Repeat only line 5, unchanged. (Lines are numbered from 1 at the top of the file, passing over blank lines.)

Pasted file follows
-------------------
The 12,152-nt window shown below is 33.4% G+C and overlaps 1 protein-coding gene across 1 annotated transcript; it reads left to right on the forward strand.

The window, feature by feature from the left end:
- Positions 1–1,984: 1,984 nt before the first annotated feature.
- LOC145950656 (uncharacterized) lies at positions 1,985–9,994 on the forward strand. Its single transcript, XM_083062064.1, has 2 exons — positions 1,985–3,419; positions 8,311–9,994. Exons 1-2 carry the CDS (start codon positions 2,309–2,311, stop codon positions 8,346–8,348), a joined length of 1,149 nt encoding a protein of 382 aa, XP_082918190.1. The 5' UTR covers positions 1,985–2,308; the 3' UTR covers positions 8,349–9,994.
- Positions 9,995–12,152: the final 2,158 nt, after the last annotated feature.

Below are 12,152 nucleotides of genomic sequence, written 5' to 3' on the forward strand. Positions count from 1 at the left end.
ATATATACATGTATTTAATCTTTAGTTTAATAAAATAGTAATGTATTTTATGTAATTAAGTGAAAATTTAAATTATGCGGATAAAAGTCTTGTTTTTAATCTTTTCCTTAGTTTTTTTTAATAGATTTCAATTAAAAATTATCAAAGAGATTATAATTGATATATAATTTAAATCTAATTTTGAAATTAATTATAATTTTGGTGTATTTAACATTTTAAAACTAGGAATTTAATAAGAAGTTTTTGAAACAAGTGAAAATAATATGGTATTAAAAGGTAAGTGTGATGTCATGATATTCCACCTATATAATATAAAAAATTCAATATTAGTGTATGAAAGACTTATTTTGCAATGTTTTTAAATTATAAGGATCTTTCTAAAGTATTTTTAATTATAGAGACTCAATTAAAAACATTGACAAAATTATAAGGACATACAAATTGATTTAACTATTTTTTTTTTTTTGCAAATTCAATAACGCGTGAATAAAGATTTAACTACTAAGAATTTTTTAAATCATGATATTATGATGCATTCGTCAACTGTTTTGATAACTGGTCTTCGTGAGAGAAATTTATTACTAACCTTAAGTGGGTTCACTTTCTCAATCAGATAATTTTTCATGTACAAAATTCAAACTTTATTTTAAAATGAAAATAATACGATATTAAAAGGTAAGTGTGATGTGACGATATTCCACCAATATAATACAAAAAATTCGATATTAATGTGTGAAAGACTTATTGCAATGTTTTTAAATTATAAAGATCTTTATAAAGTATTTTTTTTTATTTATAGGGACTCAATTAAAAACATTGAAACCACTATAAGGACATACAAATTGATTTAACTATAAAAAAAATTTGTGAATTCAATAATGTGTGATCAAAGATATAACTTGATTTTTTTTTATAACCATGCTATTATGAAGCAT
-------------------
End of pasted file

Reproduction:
- Positions 9,995–12,152: the final 2,158 nt, after the last annotated feature.